This is the sort of barbed character study that Gudagnino has turned into a fine art throughout his career, delighting in the ways humans are consistently but uniquely callous to one another. The central love triangle is fuelled by its human components, who are stubborn and reckless and desperate in their own ways, and to varying degrees of awareness. Their failures aren’t unique, but how they manifest are, and particularly for Tashi, self-sabotage seems to be a side-effect of never being able to get enough of whatever it is she wants.

It’s easy to see what drew Zendaya to the role, and to the film as a producer. This is a woman who has taken a lot of shit to get to where she is, and ultimately is still forced to exist within the shadow of a man, no matter how much she loves him. And no matter how much he loves her. Because Art is crazy about his wife, and would do anything to make her happy.

The thing is, Tashi isn’t so sure she wants to be happy. Good tennis isn’t happy. Tashi wants a fight. She wants to be the best. She wants to have the world that was denied her when she was forced out of her dream before it was even within striking distance. Patrick reminds her of that fire: he’s cocksure and arch and selfish, but he’s talented and perceptive. The way that he sees Tashi couldn’t be more different from the way her husband sees her.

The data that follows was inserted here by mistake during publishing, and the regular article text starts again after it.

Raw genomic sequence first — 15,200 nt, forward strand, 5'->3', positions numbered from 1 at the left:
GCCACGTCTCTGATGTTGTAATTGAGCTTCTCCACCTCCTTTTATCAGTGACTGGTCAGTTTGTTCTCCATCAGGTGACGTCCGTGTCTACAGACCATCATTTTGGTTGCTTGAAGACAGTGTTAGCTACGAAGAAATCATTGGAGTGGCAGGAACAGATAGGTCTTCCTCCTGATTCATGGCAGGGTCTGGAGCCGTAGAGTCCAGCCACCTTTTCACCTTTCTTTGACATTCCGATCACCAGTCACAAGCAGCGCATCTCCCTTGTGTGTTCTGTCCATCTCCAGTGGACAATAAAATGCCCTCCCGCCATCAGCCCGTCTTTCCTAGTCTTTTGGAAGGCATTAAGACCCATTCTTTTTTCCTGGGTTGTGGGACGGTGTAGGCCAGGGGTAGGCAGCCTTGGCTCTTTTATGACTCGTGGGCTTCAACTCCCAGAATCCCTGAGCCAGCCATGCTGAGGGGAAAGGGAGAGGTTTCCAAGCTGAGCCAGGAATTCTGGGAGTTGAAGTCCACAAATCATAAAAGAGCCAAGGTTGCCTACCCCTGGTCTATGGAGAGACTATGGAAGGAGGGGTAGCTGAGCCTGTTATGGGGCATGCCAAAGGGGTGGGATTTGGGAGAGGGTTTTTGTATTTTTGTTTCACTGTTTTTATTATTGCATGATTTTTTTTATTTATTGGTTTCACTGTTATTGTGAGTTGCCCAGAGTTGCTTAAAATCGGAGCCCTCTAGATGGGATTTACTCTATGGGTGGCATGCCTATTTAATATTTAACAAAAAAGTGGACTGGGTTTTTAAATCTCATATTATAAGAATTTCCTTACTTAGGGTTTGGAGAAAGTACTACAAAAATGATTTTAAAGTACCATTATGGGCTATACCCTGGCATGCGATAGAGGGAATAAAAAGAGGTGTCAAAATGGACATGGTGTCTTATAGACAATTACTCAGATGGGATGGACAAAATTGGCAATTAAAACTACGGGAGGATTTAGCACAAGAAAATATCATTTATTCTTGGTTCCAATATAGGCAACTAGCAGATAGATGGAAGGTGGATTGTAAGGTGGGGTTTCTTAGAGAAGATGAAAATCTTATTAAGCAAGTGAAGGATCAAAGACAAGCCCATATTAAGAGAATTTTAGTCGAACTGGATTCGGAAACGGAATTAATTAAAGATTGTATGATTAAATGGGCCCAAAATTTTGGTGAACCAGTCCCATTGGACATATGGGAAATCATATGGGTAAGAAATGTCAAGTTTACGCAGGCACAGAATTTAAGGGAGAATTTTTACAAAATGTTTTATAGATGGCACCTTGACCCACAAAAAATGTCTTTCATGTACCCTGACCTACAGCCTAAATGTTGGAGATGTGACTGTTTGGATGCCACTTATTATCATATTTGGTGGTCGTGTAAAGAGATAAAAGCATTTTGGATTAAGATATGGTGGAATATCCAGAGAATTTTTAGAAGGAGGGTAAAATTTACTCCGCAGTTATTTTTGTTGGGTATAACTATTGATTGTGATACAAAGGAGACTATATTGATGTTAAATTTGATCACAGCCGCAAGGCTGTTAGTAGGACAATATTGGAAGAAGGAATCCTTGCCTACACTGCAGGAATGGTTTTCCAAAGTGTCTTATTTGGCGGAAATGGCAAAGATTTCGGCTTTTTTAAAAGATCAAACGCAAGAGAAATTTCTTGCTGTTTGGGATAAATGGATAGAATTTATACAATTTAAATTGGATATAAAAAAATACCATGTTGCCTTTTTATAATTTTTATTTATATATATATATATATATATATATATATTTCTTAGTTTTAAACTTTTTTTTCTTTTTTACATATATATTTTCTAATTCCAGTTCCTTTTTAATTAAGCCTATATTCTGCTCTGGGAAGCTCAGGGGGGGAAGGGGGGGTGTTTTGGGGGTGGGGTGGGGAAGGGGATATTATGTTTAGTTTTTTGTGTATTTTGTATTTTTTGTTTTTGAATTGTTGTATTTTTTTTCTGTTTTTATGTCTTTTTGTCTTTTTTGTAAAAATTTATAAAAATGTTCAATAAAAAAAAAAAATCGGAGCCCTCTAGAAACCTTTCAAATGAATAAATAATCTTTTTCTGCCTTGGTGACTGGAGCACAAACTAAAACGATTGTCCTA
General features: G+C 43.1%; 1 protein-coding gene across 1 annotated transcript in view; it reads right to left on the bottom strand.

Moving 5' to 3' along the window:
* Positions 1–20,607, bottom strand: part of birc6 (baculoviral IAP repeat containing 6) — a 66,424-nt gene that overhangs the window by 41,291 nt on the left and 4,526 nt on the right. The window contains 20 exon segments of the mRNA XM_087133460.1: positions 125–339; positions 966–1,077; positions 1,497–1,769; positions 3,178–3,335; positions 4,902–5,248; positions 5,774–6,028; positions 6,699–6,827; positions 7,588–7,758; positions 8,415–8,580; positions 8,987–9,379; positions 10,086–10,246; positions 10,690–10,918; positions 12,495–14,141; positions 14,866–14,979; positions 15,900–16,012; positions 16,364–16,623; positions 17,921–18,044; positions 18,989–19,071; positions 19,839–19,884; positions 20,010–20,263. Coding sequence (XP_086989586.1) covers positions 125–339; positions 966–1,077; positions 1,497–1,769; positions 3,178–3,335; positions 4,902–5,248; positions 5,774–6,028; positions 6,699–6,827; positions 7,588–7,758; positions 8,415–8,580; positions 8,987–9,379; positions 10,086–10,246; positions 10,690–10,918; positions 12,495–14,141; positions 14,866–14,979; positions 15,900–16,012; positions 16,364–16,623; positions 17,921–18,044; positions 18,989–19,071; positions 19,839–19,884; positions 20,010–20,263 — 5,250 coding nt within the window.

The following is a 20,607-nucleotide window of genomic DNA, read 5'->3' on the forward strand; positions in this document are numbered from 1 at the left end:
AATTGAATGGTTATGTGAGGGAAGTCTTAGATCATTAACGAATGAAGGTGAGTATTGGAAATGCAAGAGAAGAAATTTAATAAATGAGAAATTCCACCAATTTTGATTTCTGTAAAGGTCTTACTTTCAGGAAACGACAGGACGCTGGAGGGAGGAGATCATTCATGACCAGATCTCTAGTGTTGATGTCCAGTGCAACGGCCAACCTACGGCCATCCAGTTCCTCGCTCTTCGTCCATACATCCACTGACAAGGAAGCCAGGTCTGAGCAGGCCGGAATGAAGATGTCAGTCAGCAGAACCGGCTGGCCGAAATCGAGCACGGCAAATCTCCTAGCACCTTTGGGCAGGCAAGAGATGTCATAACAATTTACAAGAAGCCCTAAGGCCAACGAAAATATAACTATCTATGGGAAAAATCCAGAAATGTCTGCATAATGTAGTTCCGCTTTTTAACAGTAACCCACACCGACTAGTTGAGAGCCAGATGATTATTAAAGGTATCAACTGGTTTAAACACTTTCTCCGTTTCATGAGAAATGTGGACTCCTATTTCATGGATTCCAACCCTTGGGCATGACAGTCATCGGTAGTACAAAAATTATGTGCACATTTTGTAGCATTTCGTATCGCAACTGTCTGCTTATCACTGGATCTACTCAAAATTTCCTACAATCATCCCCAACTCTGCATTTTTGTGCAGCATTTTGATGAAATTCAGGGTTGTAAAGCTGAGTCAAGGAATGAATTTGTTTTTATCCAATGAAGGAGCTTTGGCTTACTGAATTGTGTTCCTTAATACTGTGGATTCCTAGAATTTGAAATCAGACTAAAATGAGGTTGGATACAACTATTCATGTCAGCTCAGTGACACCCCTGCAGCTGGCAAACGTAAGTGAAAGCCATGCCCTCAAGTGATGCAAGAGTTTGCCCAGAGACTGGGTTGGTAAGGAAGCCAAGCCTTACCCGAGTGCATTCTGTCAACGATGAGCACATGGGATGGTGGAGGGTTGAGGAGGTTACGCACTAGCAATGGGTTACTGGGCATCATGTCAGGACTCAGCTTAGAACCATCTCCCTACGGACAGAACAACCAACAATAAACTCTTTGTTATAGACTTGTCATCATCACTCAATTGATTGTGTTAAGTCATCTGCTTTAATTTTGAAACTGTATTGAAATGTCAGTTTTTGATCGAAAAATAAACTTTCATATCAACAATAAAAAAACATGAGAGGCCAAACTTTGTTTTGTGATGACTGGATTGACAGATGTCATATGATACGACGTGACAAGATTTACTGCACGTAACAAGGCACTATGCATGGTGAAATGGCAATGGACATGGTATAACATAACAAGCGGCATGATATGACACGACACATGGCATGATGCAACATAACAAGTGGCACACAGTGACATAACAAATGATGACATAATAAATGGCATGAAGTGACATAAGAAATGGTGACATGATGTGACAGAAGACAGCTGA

And then there’s how Art and Patrick see each other: childhood best friends and doubles partners turned love rivals. There’s a simmering current of sexual tension between them, and the will they/won’t they of it all is classic rom-com territory (case in point: an unexpectedly pointed scene involving churros in a college cafeteria).

But too posh and petty to talk about any of their long history, the boys sweat it out on the court (and in the sauna). Tennis becomes an electronic ballet under the thumping Trent Reznor and Atticus Ross score, with the spectators moving in a carefully choreographed rhythm with each THWACK of the ball. There’s some nifty camerawork too, with lenses attached to balls and nets so we move with the action rather than at a remove.

The sparing use of this cinematography by Sayombhu Mukdeeprom is for the best though. It might get a bit nauseating if the All England Club takes the idea on board for entire matches. Although some of the other visual language is a little more, ahem, pointed, it’s hard to criticise a film as playful as Challengers for being obvious.